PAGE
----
This talk already passed. Subscribe to get an email when Gardiner Museum adds a new talk.

Versailles: The Porcelain Palace

Wednesday, June 8th at 6:30pm 11 months ago
Among the objects and materials that shaped the original splendor of Versailles, ceramics have almost entirely disappeared from the palace, today represented only by a few pieces of Sèvres porcelain, a small fragment of the collection that once adorned the famed French palace. It’s often forgotten that while the royal porcelain manufactory at Sèvres was indeed highly prized by the French monarchy, it was not established until well into Versailles’ history, and that other incredible examples of ceramics figured prominently within the palace, such as Chinese porcelain, Meissen, and French porcelain from the manufactory of Saint-Cloud.

By the middle of the eighteenth century, however, Versailles had been transformed into a showcase for the incredible variety of objects produced at Sèvres, including vases, porcelain figurines, clocks, and tableware, beginning with the first dinner service commissioned by Louis XV in 1753. The King himself was the manufactory's most ardent supporter, organizing an exhibition of the latest objects from Sèvres at the end of each year to be held in his own apartments. The eminence of Sèvres at Versailles reached its height at the marriage of Louis-Auguste and Marie-Antoinette, whose wedding table was adorned with a white porcelain surtout in the shape of a colonnade.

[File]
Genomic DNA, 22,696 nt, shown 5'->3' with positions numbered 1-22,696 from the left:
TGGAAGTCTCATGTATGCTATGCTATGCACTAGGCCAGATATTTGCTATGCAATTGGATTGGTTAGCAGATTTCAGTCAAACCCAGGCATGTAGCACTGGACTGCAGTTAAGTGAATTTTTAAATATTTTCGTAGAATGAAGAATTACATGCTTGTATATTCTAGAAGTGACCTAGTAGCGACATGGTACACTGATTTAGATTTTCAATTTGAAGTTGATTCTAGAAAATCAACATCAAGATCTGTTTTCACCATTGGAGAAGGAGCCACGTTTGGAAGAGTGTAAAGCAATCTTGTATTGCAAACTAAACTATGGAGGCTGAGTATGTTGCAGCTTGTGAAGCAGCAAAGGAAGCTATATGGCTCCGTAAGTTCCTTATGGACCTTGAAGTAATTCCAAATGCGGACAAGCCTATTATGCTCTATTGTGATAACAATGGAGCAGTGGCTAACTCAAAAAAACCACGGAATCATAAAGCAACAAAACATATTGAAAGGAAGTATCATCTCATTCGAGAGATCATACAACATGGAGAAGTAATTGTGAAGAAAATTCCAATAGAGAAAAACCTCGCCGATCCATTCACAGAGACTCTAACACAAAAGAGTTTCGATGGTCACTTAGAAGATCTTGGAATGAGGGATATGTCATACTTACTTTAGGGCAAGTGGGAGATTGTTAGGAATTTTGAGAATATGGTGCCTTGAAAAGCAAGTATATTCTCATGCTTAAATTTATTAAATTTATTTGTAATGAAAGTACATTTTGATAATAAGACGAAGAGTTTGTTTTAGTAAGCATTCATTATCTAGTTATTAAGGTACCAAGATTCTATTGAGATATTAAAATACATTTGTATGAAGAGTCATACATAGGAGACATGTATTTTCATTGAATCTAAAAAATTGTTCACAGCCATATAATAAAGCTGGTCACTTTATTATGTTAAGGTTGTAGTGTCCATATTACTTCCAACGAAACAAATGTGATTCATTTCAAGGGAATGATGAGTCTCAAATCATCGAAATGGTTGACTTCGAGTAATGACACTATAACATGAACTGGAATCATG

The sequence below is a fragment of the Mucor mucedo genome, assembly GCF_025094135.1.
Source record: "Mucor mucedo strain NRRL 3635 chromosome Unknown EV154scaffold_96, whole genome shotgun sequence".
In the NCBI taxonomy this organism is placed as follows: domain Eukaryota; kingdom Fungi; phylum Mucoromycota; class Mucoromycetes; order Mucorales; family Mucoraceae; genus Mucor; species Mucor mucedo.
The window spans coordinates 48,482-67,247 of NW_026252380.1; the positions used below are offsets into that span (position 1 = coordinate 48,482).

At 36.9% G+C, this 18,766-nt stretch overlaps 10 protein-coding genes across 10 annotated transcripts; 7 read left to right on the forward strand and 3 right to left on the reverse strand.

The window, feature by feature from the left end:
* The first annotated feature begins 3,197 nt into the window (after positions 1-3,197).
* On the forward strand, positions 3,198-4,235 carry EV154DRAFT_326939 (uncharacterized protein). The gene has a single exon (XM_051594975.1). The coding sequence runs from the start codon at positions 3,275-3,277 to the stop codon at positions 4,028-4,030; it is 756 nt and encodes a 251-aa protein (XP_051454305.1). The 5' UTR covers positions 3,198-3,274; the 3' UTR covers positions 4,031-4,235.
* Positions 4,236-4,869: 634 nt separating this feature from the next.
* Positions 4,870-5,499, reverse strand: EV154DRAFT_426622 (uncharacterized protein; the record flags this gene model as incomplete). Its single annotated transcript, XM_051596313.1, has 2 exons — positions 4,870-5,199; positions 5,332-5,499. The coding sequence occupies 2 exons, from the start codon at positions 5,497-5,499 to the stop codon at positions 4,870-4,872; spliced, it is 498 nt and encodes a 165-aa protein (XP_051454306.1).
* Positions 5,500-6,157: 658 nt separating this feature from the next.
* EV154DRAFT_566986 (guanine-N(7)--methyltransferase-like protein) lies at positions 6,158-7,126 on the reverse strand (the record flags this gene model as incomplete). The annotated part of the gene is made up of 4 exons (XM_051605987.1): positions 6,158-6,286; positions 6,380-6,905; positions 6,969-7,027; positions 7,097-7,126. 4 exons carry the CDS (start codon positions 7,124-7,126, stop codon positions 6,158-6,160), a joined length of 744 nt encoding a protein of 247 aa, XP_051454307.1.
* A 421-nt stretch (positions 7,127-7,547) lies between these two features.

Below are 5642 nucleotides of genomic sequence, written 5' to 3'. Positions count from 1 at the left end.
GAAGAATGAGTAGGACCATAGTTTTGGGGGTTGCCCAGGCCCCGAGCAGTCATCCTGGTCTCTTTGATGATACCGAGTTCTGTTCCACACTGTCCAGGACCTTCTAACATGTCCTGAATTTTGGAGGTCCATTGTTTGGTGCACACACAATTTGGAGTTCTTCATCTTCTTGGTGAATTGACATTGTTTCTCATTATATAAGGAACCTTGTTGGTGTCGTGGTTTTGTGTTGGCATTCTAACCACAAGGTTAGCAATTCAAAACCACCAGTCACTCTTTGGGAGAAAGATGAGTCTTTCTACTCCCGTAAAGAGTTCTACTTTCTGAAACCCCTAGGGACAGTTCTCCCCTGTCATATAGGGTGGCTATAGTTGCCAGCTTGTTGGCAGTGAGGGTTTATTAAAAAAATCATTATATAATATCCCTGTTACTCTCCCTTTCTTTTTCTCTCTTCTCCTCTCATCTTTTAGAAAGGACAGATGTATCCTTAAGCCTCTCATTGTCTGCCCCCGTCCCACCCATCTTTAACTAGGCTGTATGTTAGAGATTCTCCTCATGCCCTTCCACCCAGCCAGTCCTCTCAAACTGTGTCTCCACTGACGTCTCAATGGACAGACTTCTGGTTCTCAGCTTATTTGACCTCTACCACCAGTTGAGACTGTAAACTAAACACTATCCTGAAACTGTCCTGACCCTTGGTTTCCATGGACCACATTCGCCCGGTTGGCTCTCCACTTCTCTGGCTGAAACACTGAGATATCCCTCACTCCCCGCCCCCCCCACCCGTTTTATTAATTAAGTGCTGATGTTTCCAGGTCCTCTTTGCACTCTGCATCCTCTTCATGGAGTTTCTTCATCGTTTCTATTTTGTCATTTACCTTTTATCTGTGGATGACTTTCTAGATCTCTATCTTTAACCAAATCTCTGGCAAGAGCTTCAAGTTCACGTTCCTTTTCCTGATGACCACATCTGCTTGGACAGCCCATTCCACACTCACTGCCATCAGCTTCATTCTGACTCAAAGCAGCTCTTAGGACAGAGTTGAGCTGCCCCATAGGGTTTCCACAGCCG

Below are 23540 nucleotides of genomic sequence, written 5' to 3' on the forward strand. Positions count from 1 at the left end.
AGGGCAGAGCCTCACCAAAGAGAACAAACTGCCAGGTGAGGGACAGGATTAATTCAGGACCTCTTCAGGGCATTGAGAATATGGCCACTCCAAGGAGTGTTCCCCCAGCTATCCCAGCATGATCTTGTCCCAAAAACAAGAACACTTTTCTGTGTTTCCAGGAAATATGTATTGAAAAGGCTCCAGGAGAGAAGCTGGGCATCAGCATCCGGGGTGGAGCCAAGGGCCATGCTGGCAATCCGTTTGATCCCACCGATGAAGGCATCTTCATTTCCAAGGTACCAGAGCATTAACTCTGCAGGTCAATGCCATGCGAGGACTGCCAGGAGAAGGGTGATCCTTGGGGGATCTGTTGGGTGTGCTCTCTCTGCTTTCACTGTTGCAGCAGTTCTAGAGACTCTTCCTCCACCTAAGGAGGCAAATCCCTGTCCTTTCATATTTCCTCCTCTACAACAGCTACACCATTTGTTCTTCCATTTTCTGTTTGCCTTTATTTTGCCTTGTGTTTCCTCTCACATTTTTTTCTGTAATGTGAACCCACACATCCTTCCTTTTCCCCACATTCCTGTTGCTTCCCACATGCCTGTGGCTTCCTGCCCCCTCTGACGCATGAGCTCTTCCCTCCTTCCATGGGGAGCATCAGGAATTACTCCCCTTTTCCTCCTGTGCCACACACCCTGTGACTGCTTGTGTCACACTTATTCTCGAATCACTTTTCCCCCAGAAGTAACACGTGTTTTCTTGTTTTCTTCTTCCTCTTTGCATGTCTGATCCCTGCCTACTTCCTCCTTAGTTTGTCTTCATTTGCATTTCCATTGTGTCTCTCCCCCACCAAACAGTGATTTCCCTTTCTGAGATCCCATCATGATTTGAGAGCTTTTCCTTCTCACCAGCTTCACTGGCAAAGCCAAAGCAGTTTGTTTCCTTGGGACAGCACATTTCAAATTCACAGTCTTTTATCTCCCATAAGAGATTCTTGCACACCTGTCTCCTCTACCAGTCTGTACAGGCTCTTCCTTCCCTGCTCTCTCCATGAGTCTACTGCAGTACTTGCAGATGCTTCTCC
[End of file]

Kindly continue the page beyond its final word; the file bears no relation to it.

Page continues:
Curator at the musée national des châteaux de Malmaison et Bois-Préau between 1993 and 1995, Bertrand Rondot was then appointed Head of the 17th - 18th Centuries Collections Department at the musée des Arts décoratifs in Paris where he worked on a new display of the museum’s galleries. Rondot was also in charge of the collections of the musée Nissim de Camondo. He has been working at the château de Versailles since 2007 as Chief Curator for Furniture and Works of Art.

He curated, among others, the exhibitions Discovering the Secrets of Soft-Paste Porcelain at the Saint-Cloud Manufactory, ca 1690-1766 in 1999 in New York, Marie-Antoinette and the Petit Trianon in 2007 in San Francisco, and Le château de Versailles raconte le Mobilier national – Quatre siècles de création in 2011.
Already have an account? Log in